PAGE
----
As an optional extra in the pattern, there’s a hidden pocket in the dragon’s tail. I thought this would be a neat addition (which I didn’t point out when I gave K his present – I wanted him to discover it for himself), so not only is this my first backpack make, it’s also my first attempt at sewing in an invisible zip (albeit without an invisible zipper foot)!

My only other slight mishap was when I stitched the strap to the wrong side of the dragon’s paw (oops!) and had some well-nigh impossible unpicking to do to resolve it. But thankfully you couldn’t see the mistake once I’d finished.

And I can safely say that K loves his new backpack – after he’d opened it, he put the bag on his back and ran round the room shouting “I’ve got wings”!


Pattern: Dragon Backpack by Choly Knight
Fabric: Rainbow Fleece from MIBS

A Flurry of Face Coverings

It was almost impossible to look at sewing posts last year without seeing at least one face covering, or a pattern for one. Some people were making hundreds of them to give away, others made hundreds to sell, and for a while I felt that I was “failing” for not making them or scrubs!

However, I eventually came to accept that while I have the skill to be able to make things and I also liked the idea of helping out charities and local organisations / the local doctor’s surgery & hospital, the whole ‘production line’ way of making multiples of the same item like that, just isn’t something I am able to do.

I didn’t actually make any face coverings until the first mention that they were going to be essential to wear when entering a shop – so I made my first few for my parents.

A little while later, another relative requested masks for their family members which included a 5 year old child. By this point I was feeling comfortable with the adult patterns I was using, but what was I going to do for a child’s pattern? The first pattern I found was marked as age 2-5 and age 6-10 – how on earth was I going to know which would work the best, given that the masks were going to be posted?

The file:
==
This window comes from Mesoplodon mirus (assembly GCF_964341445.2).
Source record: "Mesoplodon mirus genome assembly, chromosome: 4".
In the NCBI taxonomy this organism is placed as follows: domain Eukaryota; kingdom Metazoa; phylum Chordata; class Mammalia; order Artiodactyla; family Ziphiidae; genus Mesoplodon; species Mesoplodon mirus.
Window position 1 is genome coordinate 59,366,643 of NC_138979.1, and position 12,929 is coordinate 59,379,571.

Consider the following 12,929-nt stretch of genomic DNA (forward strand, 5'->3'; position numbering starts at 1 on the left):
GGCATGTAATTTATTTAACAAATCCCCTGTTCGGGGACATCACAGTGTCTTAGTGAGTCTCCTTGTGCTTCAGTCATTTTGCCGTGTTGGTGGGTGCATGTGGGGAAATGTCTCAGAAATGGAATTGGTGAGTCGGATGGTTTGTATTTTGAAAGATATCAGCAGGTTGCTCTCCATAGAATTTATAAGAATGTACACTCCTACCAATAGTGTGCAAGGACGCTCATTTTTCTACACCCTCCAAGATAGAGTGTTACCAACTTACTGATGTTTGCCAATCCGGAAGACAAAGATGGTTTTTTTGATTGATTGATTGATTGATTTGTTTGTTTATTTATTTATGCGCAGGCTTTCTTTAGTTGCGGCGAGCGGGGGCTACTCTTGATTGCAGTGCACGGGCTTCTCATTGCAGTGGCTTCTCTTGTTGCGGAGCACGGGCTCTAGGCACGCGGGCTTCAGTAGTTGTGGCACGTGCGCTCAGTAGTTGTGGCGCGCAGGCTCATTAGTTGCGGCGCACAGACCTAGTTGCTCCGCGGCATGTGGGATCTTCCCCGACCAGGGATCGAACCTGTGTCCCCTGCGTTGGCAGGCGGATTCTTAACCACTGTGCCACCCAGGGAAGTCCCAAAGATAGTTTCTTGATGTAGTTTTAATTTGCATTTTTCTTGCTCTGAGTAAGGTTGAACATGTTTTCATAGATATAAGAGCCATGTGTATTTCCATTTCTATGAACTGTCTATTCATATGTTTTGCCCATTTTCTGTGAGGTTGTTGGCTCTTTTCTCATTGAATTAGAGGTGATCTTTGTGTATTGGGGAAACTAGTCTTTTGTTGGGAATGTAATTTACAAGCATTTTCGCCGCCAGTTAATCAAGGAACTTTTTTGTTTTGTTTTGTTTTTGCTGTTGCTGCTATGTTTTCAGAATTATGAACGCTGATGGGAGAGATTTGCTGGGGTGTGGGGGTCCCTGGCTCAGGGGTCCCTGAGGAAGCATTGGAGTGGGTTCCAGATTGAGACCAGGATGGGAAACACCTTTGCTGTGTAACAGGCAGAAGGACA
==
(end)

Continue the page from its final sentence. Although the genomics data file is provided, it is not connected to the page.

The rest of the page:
In the end, I made three different child’s masks (one of each size, and another from a different pattern) in the hope that at least one would work well. I made the two different sized ones in totally different fabric (the foxes and dinosaurs on the bottom right of the photo above) so it would be easier to work out which face covering actually fitted the best.

Spurred on by my success, I made two matching masks for a friend’s birthday (who would’ve thought that a face covering would be a suitable birthday present?), picking the same adult patterns I’d used previously. Again, I wasn’t too sure which that friend would find most comfortable to wear, hence the two different designs. These were made from a fat eighth that I’d won as part of a bumper prize from Sew Magazine a couple of years ago.

Of all the masks, the pleated ones were the hardest to make as threading the elastic through the tunnel with all those pleats in place, was almost impossible at times. So for my next batches, I stuck with the shaped masks. These two went to a friend in Norway, while the ones below were sent to a friend in America. You can just about see the same fox fabric on the lining for the right-hand mask – these work really well for using up those smaller pieces of fabric that you’re not quite sure what to make from!